Several sources who spoke to this publication believe that the proposed amendments will leave the BMD in the lurch given its reduced influence within the coalition. Some of the UDC resolutions that Pilane is against include the amendment of article 5.3 of the constitution in which there is a call to replace ‘may’ with ‘shall’ so that it becomes mandatory.

It was also resolved that article 5 should include suspension and termination of membership, as well as allow for voluntary termination and confer powers to suspend on the UDC NEC through simple majority and powers to expel to a special congress.

The congress had also agreed that termination of membership, as stated in the old constitution should be incorporated into the new constitution; hence there should be no individual membership within the UDC.

Delegates agreed that membership to the UDC shall only be through party affiliation; they argued that there is no logic in individual membership outside political parties as the rights of those individuals are not articulated.

The congress also agreed that the founding members should be mentioned in the constitution. In addition they resolved for that article 6.1 (f) Equitable should be replaced with proportional because the latter recognises the strength of the contracting parties. Delegates also adopted the principle of consensus and/or simple majority.

They also agreed that contracting parties should subscribe to the UDC and the amount of subscription should be moved to regulations and not specified in the constitution.

Those who attended the congress as delegates also resolved that the NEC should decide if amount of contribution should be proportionate to membership base. There were also resolutions on article 7 to deal with Congress, extra ordinary congress, NEC and Policy forum. It was adopted that the structure will not have either women’s league or youth league. Delegates also agreed that the principle of proportionality should be used as opposed to 10 members per constituency and decision-making shall be by 2/3 majority or 50% of the constituency members.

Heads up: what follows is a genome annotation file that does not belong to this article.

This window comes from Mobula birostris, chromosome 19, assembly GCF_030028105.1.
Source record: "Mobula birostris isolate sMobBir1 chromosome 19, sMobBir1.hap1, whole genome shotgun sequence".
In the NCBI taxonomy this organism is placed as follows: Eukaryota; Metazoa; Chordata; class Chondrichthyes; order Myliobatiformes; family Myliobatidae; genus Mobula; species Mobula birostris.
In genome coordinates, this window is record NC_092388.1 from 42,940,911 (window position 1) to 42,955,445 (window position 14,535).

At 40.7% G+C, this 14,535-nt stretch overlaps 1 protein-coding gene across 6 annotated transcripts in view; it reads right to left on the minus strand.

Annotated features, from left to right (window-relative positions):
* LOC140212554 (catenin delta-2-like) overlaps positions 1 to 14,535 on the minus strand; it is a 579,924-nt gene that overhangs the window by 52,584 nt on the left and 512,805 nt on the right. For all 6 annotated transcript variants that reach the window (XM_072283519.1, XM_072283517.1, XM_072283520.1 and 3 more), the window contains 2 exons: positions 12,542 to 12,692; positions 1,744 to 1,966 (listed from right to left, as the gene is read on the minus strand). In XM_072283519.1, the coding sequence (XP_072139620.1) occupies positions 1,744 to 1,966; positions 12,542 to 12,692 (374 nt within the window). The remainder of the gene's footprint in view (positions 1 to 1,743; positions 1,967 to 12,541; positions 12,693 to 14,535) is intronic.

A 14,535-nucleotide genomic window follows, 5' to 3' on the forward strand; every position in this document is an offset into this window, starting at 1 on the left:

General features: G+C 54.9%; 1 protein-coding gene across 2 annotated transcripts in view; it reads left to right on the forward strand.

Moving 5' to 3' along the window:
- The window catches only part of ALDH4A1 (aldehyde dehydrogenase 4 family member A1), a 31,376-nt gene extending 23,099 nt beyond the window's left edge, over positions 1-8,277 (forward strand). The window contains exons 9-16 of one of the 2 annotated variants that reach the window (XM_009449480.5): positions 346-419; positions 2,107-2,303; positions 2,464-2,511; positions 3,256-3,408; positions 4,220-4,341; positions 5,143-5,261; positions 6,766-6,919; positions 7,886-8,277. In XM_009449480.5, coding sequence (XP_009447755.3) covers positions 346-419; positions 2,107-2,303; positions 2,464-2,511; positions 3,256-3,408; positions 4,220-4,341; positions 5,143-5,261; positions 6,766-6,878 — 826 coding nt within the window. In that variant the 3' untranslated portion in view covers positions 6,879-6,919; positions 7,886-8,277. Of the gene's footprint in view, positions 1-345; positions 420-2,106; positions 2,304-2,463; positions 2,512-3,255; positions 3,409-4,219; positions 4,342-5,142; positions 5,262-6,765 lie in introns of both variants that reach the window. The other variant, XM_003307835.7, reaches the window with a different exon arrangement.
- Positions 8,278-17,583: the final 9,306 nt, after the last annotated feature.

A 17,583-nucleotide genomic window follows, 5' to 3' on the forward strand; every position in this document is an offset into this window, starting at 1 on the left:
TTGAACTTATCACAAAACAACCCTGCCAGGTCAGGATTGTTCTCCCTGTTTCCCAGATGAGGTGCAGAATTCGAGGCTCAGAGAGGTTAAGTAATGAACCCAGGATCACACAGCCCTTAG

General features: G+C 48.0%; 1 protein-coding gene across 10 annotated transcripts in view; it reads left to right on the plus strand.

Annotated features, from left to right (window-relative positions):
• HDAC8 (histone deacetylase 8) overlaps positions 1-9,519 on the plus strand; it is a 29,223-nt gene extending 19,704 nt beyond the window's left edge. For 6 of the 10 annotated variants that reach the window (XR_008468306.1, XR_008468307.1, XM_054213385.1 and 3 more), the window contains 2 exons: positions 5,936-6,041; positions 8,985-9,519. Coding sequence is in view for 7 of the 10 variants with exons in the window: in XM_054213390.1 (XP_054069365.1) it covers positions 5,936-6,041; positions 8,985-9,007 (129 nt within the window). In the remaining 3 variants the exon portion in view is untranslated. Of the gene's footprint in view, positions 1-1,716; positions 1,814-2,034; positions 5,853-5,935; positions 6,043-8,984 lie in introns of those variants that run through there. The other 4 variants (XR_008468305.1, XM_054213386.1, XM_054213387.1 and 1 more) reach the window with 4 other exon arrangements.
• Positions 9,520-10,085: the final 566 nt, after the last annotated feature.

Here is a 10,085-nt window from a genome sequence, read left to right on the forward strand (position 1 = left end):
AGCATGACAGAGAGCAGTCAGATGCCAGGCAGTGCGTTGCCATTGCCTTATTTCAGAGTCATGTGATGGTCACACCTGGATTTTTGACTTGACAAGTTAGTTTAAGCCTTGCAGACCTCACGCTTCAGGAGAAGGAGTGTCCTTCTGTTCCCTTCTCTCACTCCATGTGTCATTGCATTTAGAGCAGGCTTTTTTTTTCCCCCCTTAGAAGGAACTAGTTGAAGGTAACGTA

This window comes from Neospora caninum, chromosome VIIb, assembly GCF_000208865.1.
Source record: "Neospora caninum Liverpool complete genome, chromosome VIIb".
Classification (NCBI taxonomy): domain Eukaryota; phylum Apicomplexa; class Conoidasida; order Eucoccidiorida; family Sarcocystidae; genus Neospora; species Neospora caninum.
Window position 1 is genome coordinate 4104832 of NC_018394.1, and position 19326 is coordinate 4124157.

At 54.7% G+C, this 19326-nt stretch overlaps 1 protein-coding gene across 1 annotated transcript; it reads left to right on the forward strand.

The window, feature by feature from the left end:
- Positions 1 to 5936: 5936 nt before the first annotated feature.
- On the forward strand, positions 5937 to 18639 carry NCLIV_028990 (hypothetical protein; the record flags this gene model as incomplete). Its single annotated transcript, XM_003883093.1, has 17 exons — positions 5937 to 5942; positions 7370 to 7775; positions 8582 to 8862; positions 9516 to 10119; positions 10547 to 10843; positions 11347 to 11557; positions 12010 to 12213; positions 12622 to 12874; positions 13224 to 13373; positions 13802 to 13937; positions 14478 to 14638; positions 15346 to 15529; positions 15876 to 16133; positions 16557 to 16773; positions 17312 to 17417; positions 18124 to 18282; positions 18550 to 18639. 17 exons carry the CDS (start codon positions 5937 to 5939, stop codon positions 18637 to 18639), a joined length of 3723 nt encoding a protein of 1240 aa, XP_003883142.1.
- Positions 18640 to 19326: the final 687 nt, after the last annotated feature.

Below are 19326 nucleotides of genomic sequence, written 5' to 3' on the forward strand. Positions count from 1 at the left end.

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Balopi draws Masire, Mogae on Masisi deals

21st September 2020
BDP SECRETARY GENERAL: MPHO BALOPI

Botswana Democratic Party (BDP) Secretary General, Mpho Balopi, has said the persistent criticism on President Mokgweetsi Masisi regarding his business deals is unfair and sometimes misinformed as this has always been a norm with his predecessors.

Balopi who is also a Gaborone North legislator drew most of the comparisons to erstwhile leaders, Sir Ketumile Masire and Dr Festus Mogae. Balopi’s remarks are intended to douse the raging inferno from critics especially missiles from the opposition party members who are continuously critiquing Masisi’s business deals.

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Parliament, Cabinet clash over P3 billion supplementary budget

21st September 2020
Parliament,-Cabinet-clash-over-P3-billion-supplementary-budget-MOBE

Cabinet and Parliament Finance and Estimates Committee have once again clashed over the proposed P3 billion supplementary budget requested by various ministries, just six months after the beginning of the financial year.

The Committee’s mandate among others is to suggest alternative procedures in order to bring about efficiency and economy in administration. The consolidated supplementary budget reach P2.74 billion and was presented by Ministry of Finance and Economic Development (MFED) technocrats to the Committee earlier this month.

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Magosi creates “new DIS”

21st September 2020
MAGOSI

The Directorate of Intelligence and Security Services (DIS) is said to be embarking on a vigorous restructuring in an attempt to rid of the many factions within the intelligence unit.

Ever since the arrival of Brigadier Peter Magosi as the Director General of the DIS, the intelligence unit has been beleaguered by factions between those loyal to Magosi and those loyal to his successor, Col Isaac Kgosi and previous administrations.